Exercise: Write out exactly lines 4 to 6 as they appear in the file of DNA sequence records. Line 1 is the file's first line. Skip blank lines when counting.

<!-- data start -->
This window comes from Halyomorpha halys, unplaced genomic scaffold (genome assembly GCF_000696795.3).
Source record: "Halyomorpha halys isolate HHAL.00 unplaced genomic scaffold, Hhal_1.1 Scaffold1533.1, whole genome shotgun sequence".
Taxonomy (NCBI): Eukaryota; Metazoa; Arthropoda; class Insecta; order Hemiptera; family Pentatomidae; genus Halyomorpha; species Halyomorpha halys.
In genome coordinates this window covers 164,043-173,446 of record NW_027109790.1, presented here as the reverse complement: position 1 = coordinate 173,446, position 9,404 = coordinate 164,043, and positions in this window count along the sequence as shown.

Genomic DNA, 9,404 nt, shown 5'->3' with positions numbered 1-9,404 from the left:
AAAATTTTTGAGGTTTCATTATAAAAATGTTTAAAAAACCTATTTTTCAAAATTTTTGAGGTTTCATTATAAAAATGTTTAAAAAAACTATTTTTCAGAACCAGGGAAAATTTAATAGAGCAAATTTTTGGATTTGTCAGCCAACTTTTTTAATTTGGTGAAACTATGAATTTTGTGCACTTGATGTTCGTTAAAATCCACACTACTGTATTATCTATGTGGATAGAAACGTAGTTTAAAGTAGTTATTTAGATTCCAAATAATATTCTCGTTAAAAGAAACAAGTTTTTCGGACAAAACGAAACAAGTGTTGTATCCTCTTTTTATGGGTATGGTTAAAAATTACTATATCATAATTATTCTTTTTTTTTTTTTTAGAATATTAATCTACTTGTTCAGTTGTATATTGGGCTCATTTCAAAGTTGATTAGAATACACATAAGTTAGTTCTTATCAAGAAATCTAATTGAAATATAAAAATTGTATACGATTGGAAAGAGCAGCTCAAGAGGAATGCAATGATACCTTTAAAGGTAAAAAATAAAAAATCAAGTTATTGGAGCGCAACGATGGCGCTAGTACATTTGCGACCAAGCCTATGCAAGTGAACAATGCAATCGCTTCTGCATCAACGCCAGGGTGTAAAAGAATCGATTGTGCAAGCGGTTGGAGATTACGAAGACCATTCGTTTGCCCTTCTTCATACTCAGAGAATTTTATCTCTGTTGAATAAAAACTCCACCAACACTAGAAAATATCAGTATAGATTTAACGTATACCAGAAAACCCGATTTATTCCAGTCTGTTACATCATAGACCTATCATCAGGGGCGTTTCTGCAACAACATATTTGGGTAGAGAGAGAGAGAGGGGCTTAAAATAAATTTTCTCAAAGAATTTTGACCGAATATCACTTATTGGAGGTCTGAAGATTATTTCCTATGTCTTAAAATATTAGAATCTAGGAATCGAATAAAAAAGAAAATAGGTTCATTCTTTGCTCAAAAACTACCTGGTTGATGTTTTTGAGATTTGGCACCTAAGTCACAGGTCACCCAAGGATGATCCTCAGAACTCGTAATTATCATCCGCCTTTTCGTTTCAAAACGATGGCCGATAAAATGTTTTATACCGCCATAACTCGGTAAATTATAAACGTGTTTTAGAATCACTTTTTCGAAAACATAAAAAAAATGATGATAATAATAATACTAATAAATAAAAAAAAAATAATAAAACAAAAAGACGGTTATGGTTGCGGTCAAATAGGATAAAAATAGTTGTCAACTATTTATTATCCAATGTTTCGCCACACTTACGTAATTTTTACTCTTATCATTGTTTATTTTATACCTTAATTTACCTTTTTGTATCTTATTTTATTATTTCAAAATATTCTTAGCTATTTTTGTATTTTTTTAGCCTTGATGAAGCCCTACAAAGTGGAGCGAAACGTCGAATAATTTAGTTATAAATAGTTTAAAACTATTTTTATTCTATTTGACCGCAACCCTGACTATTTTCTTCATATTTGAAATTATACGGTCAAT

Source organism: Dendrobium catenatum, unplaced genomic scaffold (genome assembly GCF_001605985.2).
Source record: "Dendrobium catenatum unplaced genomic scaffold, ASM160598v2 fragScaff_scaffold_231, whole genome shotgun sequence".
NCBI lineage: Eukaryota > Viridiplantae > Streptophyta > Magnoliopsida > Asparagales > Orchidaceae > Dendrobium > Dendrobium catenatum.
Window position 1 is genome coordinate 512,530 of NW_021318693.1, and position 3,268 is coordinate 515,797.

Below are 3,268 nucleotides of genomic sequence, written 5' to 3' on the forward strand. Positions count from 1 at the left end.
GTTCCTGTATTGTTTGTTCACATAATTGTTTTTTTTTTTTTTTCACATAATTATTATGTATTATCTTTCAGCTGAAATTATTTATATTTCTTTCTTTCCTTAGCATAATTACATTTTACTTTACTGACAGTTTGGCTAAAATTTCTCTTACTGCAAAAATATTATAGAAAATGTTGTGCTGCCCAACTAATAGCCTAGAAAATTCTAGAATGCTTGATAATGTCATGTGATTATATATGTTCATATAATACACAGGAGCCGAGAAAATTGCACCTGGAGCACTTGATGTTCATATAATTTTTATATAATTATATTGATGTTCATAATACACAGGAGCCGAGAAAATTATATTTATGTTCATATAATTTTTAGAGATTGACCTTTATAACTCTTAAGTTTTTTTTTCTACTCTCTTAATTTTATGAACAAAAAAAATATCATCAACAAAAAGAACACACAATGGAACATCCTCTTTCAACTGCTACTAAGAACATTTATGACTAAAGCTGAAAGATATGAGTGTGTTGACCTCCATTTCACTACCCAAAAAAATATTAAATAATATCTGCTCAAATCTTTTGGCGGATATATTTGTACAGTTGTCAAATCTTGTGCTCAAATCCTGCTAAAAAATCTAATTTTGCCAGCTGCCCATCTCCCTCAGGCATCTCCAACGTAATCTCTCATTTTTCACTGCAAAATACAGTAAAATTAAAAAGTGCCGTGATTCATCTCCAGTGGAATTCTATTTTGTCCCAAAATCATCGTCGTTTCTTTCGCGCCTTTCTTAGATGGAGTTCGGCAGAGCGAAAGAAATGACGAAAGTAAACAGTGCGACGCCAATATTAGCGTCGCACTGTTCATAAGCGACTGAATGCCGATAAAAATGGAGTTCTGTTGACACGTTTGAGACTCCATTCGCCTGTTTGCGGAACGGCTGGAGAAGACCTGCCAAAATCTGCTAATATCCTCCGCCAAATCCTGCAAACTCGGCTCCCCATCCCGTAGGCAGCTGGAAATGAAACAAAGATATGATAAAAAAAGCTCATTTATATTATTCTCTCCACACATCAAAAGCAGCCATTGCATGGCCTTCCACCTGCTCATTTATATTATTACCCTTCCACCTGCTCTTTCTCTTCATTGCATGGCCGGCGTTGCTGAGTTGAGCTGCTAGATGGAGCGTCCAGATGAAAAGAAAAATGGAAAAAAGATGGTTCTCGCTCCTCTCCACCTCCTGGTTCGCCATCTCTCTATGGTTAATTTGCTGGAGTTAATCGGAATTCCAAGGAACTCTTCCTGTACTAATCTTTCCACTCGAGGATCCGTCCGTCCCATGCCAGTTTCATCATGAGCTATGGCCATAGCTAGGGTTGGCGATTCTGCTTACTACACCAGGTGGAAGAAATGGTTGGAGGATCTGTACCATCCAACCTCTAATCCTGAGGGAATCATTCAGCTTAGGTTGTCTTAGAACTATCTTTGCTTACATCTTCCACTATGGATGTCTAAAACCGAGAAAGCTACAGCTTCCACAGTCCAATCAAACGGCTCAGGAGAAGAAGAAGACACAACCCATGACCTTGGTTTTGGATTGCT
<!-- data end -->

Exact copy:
In genome coordinates this window covers 164,043-173,446 of record NW_027109790.1, presented here as the reverse complement: position 1 = coordinate 173,446, position 9,404 = coordinate 164,043, and positions in this window count along the sequence as shown.

Genomic DNA, 9,404 nt, shown 5'->3' with positions numbered 1-9,404 from the left:
AAAATTTTTGAGGTTTCATTATAAAAATGTTTAAAAAACCTATTTTTCAAAATTTTTGAGGTTTCATTATAAAAATGTTTAAAAAAACTATTTTTCAGAACCAGGGAAAATTTAATAGAGCAAATTTTTGGATTTGTCAGCCAACTTTTTTAATTTGGTGAAACTATGAATTTTGTGCACTTGATGTTCGTTAAAATCCACACTACTGTATTATCTATGTGGATAGAAACGTAGTTTAAAGTAGTTATTTAGATTCCAAATAATATTCTCGTTAAAAGAAACAAGTTTTTCGGACAAAACGAAACAAGTGTTGTATCCTCTTTTTATGGGTATGGTTAAAAATTACTATATCATAATTATTCTTTTTTTTTTTTTTAGAATATTAATCTACTTGTTCAGTTGTATATTGGGCTCATTTCAAAGTTGATTAGAATACACATAAGTTAGTTCTTATCAAGAAATCTAATTGAAATATAAAAATTGTATACGATTGGAAAGAGCAGCTCAAGAGGAATGCAATGATACCTTTAAAGGTAAAAAATAAAAAATCAAGTTATTGGAGCGCAACGATGGCGCTAGTACATTTGCGACCAAGCCTATGCAAGTGAACAATGCAATCGCTTCTGCATCAACGCCAGGGTGTAAAAGAATCGATTGTGCAAGCGGTTGGAGATTACGAAGACCATTCGTTTGCCCTTCTTCATACTCAGAGAATTTTATCTCTGTTGAATAAAAACTCCACCAACACTAGAAAATATCAGTATAGATTTAACGTATACCAGAAAACCCGATTTATTCCAGTCTGTTACATCATAGACCTATCATCAGGGGCGTTTCTGCAACAACATATTTGGGTAGAGAGAGAGAGAGGGGCTTAAAATAAATTTTCTCAAAGAATTTTGACCGAATATCACTTATTGGAGGTCTGAAGATTATTTCCTATGTCTTAAAATATTAGAATCTAGGAATCGAATAAAAAAGAAAATAGGTTCATTCTTTGCTCAAAAACTACCTGGTTGATGTTTTTGAGATTTGGCACCTAAGTCACAGGTCACCCAAGGATGATCCTCAGAACTCGTAATTATCATCCGCCTTTTCGTTTCAAAACGATGGCCGATAAAATGTTTTATACCGCCATAACTCGGTAAATTATAAACGTGTTTTAGAATCACTTTTTCGAAAACATAAAAAAAATGATGATAATAATAATACTAATAAATAAAAAAAAAATAATAAAACAAAAAGACGGTTATGGTTGCGGTCAAATAGGATAAAAATAGTTGTCAACTATTTATTATCCAATGTTTCGCCACACTTACGTAATTTTTACTCTTATCATTGTTTATTTTATACCTTAATTTACCTTTTTGTATCTTATTTTATTATTTCAAAATATTCTTAGCTATTTTTGTATTTTTTTAGCCTTGATGAAGCCCTACAAAGTGGAGCGAAACGTCGAATAATTTAGTTATAAATAGTTTAAAACTATTTTTATTCTATTTGACCGCAACCCTGACTATTTTCTTCATATTTGAAATTATACGGTCAAT